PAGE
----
Resisting Spring Festival pressures to get married — phrase of the week

Society & Culture

Lunar New Year, AKA Spring Festival, is like Thanksgiving for young Chinese people, who have to face their older relatives’ probing questions, and there’s one particular question that is most burdensome.

pink hand holding engagement ring
Illustration for SupChina by Derek Zheng.

Our phrase of the week is: Resisting Spring Festival pressures to get married (春节反催婚 chūnjié fǎn cuīhūn).

Context

Going home for the New Year (Spring Festival) can be stressful for young people working in Chinese cities. There’s even a word for it: going home anxiety disorder (回家焦虑症 huí jiā jiāolǜ zhèng).

Recent media interviews with young women on their fears of going home to visit their families reveal the social pressure they can face to get married. The story of one of those interviewed, Xiǎo Xuě 小雪, is typical. She lives in Shenzhen, is approaching 30 years old, and still doesn’t have a partner.

For young women like me, who are away from home working in China’s cities, pressure to get married is an inevitable part of going home for New Year. Resistance to it, in turn, becomes an essential tactic to learn.

对像我这样的异乡“打工人”来说,催婚,是一道春节必考题。反催婚,也就成了一门必修课

Translation and understanding

Xiao Xue and other interviewees explain that being pressured to get married, cuī hūn 催婚, is a reality of life for many young people, especially women, and at its most intense during Chinese New Year when families are together.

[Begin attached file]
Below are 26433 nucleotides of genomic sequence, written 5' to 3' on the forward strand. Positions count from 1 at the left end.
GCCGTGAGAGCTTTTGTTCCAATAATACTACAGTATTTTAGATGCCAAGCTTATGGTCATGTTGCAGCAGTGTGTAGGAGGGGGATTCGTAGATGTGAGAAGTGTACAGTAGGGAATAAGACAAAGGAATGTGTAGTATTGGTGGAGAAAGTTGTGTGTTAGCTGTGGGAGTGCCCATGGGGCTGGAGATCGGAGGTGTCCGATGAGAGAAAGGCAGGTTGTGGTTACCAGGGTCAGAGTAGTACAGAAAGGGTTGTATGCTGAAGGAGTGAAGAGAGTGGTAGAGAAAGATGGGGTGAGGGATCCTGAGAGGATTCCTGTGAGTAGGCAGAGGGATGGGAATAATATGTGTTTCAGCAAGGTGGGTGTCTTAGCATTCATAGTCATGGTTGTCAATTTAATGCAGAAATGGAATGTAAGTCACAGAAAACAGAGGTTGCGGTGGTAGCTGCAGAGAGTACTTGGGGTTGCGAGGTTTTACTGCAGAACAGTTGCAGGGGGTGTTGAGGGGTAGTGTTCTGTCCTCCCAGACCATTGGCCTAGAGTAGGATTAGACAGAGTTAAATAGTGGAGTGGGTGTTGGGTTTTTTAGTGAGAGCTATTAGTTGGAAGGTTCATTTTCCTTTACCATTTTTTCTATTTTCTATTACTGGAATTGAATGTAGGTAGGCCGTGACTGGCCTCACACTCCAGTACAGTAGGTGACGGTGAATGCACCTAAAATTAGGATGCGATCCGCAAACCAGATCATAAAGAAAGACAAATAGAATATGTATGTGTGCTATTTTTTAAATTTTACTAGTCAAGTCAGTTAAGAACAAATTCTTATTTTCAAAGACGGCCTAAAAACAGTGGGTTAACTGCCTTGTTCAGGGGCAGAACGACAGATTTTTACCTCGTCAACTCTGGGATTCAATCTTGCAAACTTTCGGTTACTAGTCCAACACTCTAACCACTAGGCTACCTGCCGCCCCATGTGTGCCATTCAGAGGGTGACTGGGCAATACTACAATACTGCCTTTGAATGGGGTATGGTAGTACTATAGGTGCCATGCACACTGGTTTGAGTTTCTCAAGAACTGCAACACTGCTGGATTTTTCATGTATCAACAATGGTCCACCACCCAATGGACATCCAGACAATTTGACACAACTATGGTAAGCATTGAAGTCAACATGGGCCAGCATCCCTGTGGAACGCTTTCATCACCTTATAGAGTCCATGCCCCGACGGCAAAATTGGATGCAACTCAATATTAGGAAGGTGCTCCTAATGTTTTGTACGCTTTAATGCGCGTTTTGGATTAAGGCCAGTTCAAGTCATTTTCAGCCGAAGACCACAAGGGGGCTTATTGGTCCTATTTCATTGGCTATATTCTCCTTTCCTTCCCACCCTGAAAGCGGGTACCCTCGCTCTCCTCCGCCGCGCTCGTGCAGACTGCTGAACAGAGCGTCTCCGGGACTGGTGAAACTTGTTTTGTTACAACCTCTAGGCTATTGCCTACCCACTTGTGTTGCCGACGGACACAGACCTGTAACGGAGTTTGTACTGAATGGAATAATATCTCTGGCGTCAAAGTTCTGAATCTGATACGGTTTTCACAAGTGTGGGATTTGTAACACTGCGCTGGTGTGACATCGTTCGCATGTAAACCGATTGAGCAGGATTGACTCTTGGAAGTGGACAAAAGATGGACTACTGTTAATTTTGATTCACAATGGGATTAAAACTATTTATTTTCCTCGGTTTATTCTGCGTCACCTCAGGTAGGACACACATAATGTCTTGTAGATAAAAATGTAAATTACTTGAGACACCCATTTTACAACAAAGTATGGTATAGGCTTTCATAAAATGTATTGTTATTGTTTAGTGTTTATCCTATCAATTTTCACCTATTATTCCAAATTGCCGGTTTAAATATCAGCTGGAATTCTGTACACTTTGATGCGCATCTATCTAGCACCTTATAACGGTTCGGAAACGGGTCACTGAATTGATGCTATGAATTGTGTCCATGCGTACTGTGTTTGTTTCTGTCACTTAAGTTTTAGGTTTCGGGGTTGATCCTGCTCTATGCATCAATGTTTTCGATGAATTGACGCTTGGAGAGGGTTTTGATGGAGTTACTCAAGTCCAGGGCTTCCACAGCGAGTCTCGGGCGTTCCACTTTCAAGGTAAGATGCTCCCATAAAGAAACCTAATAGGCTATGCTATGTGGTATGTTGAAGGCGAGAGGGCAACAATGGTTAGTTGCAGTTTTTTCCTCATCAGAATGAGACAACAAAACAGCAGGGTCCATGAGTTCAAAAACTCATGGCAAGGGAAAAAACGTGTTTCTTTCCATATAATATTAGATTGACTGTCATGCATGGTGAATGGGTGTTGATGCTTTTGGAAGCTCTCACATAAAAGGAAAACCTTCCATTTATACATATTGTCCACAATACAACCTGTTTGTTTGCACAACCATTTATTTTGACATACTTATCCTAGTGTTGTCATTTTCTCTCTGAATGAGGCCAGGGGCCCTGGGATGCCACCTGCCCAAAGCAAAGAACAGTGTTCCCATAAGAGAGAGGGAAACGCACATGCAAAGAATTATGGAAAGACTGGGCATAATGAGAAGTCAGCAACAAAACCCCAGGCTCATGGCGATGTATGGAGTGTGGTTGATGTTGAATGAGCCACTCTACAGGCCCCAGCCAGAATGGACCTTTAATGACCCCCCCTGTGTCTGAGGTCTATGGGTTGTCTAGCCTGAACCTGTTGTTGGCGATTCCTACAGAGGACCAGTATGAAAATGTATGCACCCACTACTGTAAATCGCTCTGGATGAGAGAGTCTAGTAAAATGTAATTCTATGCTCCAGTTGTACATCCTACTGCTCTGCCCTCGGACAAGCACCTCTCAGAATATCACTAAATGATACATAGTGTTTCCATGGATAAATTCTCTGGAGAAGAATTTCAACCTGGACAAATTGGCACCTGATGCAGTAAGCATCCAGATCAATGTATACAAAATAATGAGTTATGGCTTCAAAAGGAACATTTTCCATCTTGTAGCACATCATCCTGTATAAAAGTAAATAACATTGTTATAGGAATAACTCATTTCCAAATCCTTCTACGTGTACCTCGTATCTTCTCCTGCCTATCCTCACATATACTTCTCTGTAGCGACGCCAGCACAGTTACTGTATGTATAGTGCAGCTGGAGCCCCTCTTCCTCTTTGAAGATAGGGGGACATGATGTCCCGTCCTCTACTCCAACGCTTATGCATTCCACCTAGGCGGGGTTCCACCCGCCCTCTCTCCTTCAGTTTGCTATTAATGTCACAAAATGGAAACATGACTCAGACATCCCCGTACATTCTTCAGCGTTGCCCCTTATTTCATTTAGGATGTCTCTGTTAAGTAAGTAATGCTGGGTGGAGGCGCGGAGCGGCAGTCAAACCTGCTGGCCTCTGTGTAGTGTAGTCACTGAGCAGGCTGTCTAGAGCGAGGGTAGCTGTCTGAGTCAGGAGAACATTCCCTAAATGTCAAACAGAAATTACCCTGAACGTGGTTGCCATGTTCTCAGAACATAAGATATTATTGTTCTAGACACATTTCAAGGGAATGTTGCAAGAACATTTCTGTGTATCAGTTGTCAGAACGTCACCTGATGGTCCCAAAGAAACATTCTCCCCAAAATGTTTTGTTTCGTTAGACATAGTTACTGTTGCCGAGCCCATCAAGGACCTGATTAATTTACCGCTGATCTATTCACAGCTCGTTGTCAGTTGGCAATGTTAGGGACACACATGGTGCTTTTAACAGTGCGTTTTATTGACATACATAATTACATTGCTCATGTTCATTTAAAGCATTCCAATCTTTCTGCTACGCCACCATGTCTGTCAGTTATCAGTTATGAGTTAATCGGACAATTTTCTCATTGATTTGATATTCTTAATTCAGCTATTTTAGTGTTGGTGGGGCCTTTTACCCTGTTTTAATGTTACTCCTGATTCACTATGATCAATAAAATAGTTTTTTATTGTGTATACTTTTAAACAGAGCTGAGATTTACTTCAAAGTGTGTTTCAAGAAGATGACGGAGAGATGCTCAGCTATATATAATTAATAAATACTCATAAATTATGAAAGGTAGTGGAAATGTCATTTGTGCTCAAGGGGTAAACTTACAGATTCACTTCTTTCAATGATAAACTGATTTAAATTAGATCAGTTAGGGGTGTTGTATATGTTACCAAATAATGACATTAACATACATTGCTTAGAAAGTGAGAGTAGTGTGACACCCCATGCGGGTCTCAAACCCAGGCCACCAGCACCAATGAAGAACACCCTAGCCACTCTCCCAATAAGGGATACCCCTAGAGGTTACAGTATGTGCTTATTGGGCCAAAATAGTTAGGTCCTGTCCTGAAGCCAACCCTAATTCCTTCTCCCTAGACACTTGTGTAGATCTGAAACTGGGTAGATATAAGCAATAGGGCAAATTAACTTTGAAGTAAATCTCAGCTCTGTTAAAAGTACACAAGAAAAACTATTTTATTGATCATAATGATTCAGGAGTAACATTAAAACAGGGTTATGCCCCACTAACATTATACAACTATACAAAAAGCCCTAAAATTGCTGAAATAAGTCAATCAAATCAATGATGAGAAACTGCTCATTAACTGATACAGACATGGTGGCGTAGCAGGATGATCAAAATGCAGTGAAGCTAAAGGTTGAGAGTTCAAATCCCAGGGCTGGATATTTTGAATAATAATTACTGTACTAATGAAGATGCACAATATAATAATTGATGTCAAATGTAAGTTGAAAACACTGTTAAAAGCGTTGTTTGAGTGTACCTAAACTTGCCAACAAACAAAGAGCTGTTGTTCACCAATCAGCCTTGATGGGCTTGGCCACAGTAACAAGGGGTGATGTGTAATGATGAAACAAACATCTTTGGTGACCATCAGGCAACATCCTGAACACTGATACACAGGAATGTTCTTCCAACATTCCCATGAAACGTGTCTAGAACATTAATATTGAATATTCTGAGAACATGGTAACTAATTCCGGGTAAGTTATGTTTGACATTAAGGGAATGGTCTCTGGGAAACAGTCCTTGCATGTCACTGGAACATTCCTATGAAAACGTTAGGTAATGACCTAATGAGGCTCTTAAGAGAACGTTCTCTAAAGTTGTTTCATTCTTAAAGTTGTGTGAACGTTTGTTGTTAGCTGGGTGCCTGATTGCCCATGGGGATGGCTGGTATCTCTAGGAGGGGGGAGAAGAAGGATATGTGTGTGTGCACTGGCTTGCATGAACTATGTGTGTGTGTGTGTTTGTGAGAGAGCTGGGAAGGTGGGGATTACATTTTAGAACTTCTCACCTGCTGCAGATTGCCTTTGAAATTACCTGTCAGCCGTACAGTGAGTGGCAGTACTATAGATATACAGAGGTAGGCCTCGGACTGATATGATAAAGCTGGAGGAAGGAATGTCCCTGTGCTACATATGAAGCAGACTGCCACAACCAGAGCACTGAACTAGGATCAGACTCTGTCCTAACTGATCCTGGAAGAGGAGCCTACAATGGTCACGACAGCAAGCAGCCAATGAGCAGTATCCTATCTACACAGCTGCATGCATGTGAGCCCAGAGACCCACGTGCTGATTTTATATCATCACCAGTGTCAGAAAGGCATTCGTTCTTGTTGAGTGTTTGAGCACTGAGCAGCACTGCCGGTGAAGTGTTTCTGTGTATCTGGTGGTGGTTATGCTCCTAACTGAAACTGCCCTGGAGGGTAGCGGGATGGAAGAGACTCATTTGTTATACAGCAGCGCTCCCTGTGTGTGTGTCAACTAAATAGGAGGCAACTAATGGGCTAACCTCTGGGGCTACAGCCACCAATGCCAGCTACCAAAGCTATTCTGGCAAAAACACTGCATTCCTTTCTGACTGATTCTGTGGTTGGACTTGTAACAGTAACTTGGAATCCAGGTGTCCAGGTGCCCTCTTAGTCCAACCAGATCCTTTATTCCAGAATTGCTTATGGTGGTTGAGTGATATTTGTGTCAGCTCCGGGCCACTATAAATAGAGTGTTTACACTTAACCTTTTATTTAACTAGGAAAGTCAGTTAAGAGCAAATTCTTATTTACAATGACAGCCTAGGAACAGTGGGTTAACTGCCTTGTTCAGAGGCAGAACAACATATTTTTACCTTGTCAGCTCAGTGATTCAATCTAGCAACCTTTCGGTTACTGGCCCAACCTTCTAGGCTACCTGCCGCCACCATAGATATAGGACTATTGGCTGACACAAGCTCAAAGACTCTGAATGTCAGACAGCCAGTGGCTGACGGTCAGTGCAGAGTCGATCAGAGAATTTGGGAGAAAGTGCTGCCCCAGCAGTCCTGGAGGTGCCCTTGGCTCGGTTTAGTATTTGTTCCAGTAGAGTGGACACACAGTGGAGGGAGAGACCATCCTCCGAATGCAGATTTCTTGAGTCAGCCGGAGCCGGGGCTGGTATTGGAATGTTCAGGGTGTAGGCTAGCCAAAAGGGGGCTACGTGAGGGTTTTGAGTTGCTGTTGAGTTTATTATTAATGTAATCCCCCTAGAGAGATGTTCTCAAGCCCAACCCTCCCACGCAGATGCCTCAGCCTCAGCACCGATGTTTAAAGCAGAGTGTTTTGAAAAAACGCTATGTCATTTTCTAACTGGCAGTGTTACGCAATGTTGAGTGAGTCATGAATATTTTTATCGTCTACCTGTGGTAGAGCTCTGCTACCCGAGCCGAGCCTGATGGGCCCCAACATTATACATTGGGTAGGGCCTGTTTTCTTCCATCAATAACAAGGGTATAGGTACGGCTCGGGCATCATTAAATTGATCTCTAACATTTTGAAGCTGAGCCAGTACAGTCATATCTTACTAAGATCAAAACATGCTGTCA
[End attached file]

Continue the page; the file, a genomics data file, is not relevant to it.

This colloquial phrase helps explain why getting married is seen as mandatory: Upon reaching a certain age, every male should take a wife and every female should take a husband (男大当婚,女大当嫁 nán dà dāng hūn, nǚ dà dāng jià).

The idea of being married off before you are 30 is no longer as relevant, possible, or affordable for people like Xiao Xue, born in 1990s China, struggling to establish their lives and careers in cities like Shenzhen. It’s a glimpse into some of the tensions between younger and older generations in mostly one-child families, and in Chinese society more broadly due to the social transformations in China over the last four decades.

Resisting pressures to get married, 反催婚 fǎn cuī hūn, is what Xiao Xue and others do to get through the endless interrogations when they go home for Chinese New Year. She explains there are social media accounts and chat groups with lively discussions of different ways to resist around this time of year.

A favorite tactic is setting overly high standards for potential candidates and proactively giving regular spreadsheet-based updates to parents, explaining that it takes time to find someone suitable.


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Andrew Methven